Stop Teen Medicine Abuse

five-moms

What do a school nurse, an accountant, a law enforcement officer, a high school math teacher, and an author — from all over the country — have in common? Teenagers abusing over-the-counter (OTC) cough medicine to get high.

This group of women called the Five Moms is working to educate parents across the country about teen OTC cough medicine abuse and the importance of talking to children about dangerous behaviors. We spoke with one of the moms, Christy Crandell, who was directly affected by teen cough medicine abuse.

What many of us don't know is that one out of 20 teens reports abusing over-the-counter medicine to get “high.”

Christy Crandall is a mom like you and me. She raised her two sons, Ryan and Justin, in a suburban community. She worked from home, was on their Little League board, ran the snack bar at games, and volunteered at both her sons' schools– she had the “close with my kids” box checked.

Fast forward to three months after her oldest son Ryan's 18th birthday, and everything changed. Christy says, “Ryan was arrested for armed robbery while high on OTC cough medicine and marijuana. Needless to say, we were shocked, and it suddenly became clear that our son wasn't nearly as open with us as we had thought. There was a large part of his life that he kept from us: he had a substance abuse problem.”

What many of us don't know is that one out of 20 teens reports abusing over-the-counter medicine to get “high.” One of the biggest culprits is cough medicines that contain the cough suppressant dextromethorphan (DXM). Over 100 medicines contain DXM – many of us have several in our homes, and we don't even realize it.

According to the Partnership Attitude Tracking Study (PATS) released by The Partnership at Drugfree.org and MetLife Foundation, more than a quarter of teens (27 %) mistakenly believe that misusing and abusing prescription drugs is safer than using street drugs. The kicker is that one in six parents (16 %) share that misconception.

It's this sticking point that fuels the Five Moms initiative and is what drew Christy to them. Christy explains, “After Ryan's arrest (Ryan, now in his 20s, is currently serving his prison sentence inFolsom State Prison for the actions he took while under the influence), I quit my job and made it my mission to educate other parents and share my family's story.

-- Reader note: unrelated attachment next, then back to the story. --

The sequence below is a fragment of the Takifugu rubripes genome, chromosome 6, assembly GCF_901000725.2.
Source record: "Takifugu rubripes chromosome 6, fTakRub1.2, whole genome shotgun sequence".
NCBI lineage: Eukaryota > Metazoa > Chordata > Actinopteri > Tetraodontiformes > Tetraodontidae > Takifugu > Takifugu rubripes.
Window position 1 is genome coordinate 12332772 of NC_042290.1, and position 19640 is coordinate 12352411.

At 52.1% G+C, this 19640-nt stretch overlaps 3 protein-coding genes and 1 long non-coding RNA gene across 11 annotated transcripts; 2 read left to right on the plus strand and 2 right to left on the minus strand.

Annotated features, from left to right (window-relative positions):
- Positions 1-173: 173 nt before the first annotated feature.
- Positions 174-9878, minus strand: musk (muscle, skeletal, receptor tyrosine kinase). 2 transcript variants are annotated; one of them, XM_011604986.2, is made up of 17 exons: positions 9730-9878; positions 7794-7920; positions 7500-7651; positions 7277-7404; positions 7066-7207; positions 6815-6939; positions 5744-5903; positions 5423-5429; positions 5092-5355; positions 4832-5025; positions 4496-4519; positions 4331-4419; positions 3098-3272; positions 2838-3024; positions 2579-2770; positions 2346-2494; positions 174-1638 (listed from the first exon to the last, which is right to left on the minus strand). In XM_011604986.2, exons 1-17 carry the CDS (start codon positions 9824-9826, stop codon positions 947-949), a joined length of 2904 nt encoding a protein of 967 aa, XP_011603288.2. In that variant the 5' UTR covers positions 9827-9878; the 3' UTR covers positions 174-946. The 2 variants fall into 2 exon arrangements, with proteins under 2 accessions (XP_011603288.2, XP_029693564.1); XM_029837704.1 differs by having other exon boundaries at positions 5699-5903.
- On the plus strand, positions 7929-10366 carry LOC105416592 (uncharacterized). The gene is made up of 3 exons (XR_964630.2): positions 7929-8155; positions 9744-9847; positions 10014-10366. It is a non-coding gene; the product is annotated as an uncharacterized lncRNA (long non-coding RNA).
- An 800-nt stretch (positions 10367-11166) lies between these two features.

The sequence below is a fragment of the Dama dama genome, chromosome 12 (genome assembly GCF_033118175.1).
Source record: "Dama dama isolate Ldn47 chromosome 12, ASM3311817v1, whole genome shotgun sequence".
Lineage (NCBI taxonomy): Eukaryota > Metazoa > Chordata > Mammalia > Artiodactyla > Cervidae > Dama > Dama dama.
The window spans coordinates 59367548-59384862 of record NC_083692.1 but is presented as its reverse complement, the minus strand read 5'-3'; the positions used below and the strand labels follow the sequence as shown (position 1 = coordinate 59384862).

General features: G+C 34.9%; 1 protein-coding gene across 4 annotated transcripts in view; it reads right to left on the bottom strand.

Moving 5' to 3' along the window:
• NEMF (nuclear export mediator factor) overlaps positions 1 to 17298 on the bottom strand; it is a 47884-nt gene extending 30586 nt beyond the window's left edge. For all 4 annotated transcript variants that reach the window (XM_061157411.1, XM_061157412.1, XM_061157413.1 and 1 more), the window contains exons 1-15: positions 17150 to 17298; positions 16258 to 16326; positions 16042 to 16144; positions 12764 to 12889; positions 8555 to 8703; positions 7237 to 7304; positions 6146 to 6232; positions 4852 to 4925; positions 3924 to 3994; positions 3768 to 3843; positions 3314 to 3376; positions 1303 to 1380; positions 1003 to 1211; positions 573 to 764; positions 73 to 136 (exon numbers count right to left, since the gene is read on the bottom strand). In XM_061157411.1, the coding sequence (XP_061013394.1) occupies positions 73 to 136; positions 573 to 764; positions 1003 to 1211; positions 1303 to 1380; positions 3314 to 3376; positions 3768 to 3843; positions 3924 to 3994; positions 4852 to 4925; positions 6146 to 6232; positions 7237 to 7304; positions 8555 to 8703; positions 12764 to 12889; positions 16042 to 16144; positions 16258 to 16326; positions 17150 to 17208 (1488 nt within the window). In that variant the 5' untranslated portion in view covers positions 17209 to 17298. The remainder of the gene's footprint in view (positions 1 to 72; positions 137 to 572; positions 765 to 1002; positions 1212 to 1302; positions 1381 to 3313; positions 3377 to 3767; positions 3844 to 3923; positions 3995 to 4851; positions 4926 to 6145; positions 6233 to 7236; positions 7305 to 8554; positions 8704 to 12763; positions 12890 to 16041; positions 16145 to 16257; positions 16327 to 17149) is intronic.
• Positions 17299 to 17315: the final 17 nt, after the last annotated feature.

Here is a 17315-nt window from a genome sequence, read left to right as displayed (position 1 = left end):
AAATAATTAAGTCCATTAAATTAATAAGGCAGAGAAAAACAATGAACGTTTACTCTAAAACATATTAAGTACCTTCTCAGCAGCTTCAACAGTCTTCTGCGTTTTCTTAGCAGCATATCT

“Would I have been able to prevent him from going down that path if I had been more aware of the potential dangers?”

I had never even imagined cough medicine abuse as a possibility. I couldn't help but think, ‘Would I have been able to prevent him from going down that path if I had been more aware of the potential dangers?' I learned the hard way, and I want to ensure that other parents don't have to learn about cough medicine abuse the way that I did.”

The Five Moms encourage parents to talk to their teens, to monitor their medicines, and to discuss the problem with other parents and community leaders. On their blog, they talk openly about challenges that parents face in getting through to teens and offer advice on how we can all work together to prevent OTC cough medicine abuse in our homes and communities.

teen medicine abuse

These women are truly working together to make a difference. But, as with most parenting-related things, we have to start with ourselves. Christy says, “More than anything, I hope that my work with the Five Moms initiative will prevent other parents from having to learn the hard way.

I want to show parents that it's never okay to think, “Not my teen.”

I want to show parents that it's never okay to think, ‘Not my teen.' I want parents to understand that denial and lack of awareness can lead to unfortunate outcomes. As parents, the greatest tool we have to fight drug abuse and addiction is education. We must educate ourselves, and we must educate other parents.”

Katie Hurley, LCSW, cautions, “This is not a one-time conversation. This topic requires frequent discussion, and you should always leave your door open to your child.” And this door is one that stays propped open with more ease with our own practice and comfort in discussing this topic that can truly affect every one of us. For tips on how to start the dialogue, recognize warning signs, monitor your medicines, and to find out more about the Five Moms initiative, read their blog and follow them on Facebook and Twitter.

What do you think?

Stop Teen Medicine Abuse

Galit Breen is the author of Kindness Wins, a simple no-nonsense guide to teaching our kids how to be kind online. She has a master's degree in education and a bachelor's degree in human development and was a classroom and reading teacher for ten years. In 2009, she launched a career as a freelance writer entrenched in social media. Since then, her work has been featured in various online magazines including Brain, Child, The Huffington Post, TIME, and xoJane. Breen lives in Minnesota with her h ... More

Tell us what you think!

×

EverydayFamily.com Week-by-Week Newsletter

Receive weekly updates on your pregnancy or new baby’s development as well as Free Stuff, Special Offers, Product Samples, Coupons, Checklists and Tools you can use today, and more from EverydayFamily! Plus all new members are entered to win FREE diapers for a year! Receive weekly updates on your pregnancy or new baby’s development as well as Free Stuff, Special Offers, Product Samples, Coupons, Checklists and Tools you can use today, and more from EverydayFamily! Plus all new members are entered to win FREE diapers for a year!

Due Date or Baby's Birth Date


By clicking the "Join Now" button you are agreeing to the terms of use and privacy policy.

Send this to a friend